For more than six years now I have been sharing snippets and vignettes from my waltz with leukemia. But what I haven’t spoken of much was the dance that my mom was living parallel to my own; first with breast cancer and then in the last three months, stage four lung cancer.
That is what my kiddos call the baby hair growing back on my head. It has been almost two weeks of growth now and my scalp is no longer ghost pale as if I were wearing a tight, white speedo swim cap. When I ask the doctors if it will all grow back, they answer, “Probably, but maybe not. We will see.” That is a pretty common answer from my doctors. Apparently, we are in somewhat uncharted waters.
Two weeks ago, I stood in my driveway as my oldest son, Shawn, gave me a hug, climbed into his SUV, and drove away down the street. He waved to me, and as I waved back I whispered, “God, please bless your son as he rides into this next chapter of his life in pursuit of his dream to play quarterback in college.”
Last week was my 56thbirthday and the outpouring of best wishes from family and friends near and far was humbling to my heart. Unbeknownst to most, my wife and I were called to Duke Hospital for unscheduled blood tests and a visit with my oncologist earlier in the week, July 3rd. The timing was eerily similar to five years ago, almost to the day, when I received a phone call from Duke telling me I had leukemia…
It is February of 2018 already. Time flies, and I say that with all respect in the world for time, given that four-and-a-half years ago I sat in a room at Duke University Oncology with an IV in my arm delivering toxic chemicals into my system in hopes of beating down the leukemia cells that had taken over 95% of my blood.
It has been a full nine months since I started my fourth type of chemotherapy drug. My last bone marrow biopsy was in December of last year and revealed nearly 50% of the marrow was leukemia ridden, which is not a good long-term prognosis, thus leading my team of oncologists wanted to see how much leukemia was remaining in my blood and bone marrow with this recently approved new treatment
My wife is 41 years young, and she keeps our house running smoothly, especially in conjunction with our three kiddos: 7-year-old twinlets Leo and Ella, and 6-year-old Jordan. Recently, I had the responsibility of the kid’s dinner, bath-and-bedtime routine all to myself because my wife was having a sleepover. That’s right, an adult sleepover.
It has been quite the start to a new year already, this 2017. 2016 ended with ten weeks of outpatient intravenous chemotherapy before my family and I headed to Pittsburgh for the holidays. Unfortunately a bone marrow biopsy revealed that the drugs I was being administered did not make enough improvement against the leukemia, so we decided to start a different protocol.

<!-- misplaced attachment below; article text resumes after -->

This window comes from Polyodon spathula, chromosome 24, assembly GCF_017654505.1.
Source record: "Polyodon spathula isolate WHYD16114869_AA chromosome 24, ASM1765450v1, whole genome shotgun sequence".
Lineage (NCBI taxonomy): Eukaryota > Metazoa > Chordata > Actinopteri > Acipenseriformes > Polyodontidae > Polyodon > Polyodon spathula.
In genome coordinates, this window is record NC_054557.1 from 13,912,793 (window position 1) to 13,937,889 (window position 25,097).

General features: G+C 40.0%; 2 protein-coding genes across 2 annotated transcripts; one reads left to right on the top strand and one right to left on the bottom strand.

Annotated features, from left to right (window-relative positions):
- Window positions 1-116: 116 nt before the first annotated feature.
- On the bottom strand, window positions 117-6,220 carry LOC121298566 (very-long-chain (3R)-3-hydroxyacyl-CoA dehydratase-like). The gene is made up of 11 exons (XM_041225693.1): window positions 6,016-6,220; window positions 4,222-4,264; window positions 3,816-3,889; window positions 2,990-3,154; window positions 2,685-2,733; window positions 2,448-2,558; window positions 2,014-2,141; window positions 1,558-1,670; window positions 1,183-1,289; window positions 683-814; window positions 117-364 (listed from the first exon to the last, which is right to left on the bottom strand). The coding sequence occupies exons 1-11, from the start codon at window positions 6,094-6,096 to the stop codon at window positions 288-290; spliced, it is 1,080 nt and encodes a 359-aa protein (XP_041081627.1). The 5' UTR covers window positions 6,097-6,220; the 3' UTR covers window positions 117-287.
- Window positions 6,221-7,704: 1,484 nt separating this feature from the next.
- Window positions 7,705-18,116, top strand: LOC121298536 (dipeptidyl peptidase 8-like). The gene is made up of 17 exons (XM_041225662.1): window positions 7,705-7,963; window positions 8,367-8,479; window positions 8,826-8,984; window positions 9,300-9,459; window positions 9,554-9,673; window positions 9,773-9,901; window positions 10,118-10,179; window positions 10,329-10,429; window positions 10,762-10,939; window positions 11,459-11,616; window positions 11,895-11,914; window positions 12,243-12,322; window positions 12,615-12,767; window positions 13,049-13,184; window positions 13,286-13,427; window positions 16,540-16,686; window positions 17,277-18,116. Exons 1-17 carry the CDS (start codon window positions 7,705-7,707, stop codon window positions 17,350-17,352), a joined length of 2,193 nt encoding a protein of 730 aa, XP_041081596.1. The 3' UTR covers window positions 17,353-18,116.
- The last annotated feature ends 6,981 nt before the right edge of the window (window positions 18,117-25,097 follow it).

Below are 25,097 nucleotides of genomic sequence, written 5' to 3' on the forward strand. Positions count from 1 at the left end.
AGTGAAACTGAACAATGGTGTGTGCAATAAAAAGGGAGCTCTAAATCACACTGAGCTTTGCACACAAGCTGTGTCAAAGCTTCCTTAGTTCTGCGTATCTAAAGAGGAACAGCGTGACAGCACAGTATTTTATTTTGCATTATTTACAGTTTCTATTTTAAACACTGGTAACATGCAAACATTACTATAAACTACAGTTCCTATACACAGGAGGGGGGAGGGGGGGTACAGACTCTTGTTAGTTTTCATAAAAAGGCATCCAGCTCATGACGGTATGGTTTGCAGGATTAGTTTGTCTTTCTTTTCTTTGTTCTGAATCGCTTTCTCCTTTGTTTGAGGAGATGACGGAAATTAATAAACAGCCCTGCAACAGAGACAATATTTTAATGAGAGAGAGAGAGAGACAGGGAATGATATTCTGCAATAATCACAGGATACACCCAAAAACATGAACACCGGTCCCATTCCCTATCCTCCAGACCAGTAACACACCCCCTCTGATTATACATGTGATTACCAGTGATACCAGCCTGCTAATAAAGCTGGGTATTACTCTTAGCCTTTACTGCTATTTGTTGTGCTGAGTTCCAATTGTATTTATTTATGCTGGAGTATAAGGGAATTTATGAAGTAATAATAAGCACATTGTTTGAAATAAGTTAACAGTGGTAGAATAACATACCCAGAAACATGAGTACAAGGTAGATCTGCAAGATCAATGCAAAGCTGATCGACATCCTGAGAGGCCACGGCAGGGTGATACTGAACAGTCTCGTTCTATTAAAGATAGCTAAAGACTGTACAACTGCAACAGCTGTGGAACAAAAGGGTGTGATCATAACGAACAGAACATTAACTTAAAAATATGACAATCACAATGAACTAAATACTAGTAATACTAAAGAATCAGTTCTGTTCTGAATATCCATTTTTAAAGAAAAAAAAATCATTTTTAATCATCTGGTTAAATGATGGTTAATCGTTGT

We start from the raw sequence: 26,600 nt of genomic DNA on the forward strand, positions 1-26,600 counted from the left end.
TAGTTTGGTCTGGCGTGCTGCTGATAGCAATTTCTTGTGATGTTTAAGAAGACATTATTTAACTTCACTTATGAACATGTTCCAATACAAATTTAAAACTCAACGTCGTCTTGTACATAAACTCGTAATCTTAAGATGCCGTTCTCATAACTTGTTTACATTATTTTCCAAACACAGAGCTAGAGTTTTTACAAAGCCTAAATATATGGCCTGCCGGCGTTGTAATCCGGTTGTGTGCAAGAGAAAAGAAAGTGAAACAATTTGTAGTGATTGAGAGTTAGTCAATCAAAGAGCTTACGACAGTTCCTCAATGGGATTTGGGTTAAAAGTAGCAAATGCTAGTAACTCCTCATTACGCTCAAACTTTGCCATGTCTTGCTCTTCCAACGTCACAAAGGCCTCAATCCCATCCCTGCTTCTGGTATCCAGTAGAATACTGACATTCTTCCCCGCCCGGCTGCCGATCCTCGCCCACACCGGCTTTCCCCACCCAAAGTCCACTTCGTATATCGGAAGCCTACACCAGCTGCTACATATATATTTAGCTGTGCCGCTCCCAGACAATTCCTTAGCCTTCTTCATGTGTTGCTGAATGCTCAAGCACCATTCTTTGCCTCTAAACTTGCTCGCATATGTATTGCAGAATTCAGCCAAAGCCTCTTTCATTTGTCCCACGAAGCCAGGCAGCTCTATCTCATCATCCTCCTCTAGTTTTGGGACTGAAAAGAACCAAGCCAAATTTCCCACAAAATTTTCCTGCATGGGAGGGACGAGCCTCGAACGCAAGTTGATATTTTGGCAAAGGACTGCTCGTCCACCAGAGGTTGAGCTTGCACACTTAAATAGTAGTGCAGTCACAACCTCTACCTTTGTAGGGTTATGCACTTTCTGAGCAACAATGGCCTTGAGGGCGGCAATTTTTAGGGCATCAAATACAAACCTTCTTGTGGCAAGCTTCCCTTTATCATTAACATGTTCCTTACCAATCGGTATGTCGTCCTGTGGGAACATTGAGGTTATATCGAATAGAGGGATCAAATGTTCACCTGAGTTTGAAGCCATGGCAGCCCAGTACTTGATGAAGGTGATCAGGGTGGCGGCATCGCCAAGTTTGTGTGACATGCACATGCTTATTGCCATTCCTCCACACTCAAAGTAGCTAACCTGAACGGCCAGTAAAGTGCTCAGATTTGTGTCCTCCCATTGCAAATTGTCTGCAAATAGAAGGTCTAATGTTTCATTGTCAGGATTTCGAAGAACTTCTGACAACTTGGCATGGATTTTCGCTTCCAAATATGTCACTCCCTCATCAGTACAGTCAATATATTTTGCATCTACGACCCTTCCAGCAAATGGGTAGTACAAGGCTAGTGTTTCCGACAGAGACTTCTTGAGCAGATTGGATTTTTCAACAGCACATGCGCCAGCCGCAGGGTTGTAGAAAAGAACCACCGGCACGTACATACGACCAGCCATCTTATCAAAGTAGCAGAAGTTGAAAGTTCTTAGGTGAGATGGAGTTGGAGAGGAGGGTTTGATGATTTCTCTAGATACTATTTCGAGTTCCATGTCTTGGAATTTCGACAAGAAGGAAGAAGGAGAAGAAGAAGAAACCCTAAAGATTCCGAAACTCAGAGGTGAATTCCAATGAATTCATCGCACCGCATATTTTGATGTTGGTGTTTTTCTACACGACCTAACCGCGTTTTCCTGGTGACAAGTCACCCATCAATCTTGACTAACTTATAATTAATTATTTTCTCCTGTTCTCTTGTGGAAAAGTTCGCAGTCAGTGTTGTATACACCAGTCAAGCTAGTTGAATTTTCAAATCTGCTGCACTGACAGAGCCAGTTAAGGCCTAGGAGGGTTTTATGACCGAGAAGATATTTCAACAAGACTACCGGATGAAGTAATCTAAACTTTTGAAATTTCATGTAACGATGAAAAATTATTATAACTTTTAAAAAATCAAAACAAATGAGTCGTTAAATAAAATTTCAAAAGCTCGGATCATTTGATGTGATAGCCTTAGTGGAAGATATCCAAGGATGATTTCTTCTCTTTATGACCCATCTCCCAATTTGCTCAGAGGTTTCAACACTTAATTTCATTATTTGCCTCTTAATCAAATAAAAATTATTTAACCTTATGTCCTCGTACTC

It has been a challenging couple of months to end this summer for me as far as energy, focus, and activity goes. Last Monday, I went to Duke oncology for my routine blood tests that track how active the leukemia cells are in my system. It has been 22 months since I began the new “miracle drug” that has shown a strong ability to control the disease in patients with my diagnosis for up to two years. ‘So far so good’ has been our motto.
I sat there, marinating in thought and still slightly unsettled at heart. Perhaps I was anxious about my blood test, or troubled by the news on TV and concern for our country, or both. Just then I heard the voice in my heart again. "Scott, your soul has no color either. Color is your issue, not mine.” I looked up above the top of the Chapel.
There are lots of possible reasons for my forgetfulness but I have chosen to spend whatever precious mental and physical energy I have on things that I can control and things that have more long term meaning and significance. So, if you are ever talking with me, and I just blurt out "iguanas" and then chuckle, bear with me. I may or may not be able to locate the right word, but those close to me will know what I mean, and that’s really all that matters.
Individually, I realize that we can’t possibly help ALL of these causes in our lifetime, but I guess my realization is that perhaps we are each touched by some of these challenges in our lives so that we will be drawn into the battle that each one represents. Drawn into action to support families and patients of veterans, teachers or ex-offenders because they need our help.
I have so thoroughly enjoyed writing and sharing this blog with so many. The responses have been uplifting and inspiring and I am grateful. A few people have asked me why I write and what is the point to my offerings? The answer is DUPLICITY. The duplicity of preparing to die, and still preparing to continue to live. Let me explain.
What is on the other side of: opportunity, knowledge, racism, anger, cancer? I didn’t have the answers to these questions I was innocently collecting so I began to pray about them and ask for wisdom and insight. They seemed important enough that I should formulate answers. And over the course of the last few weeks, the Lord has whispered answers to me so gently...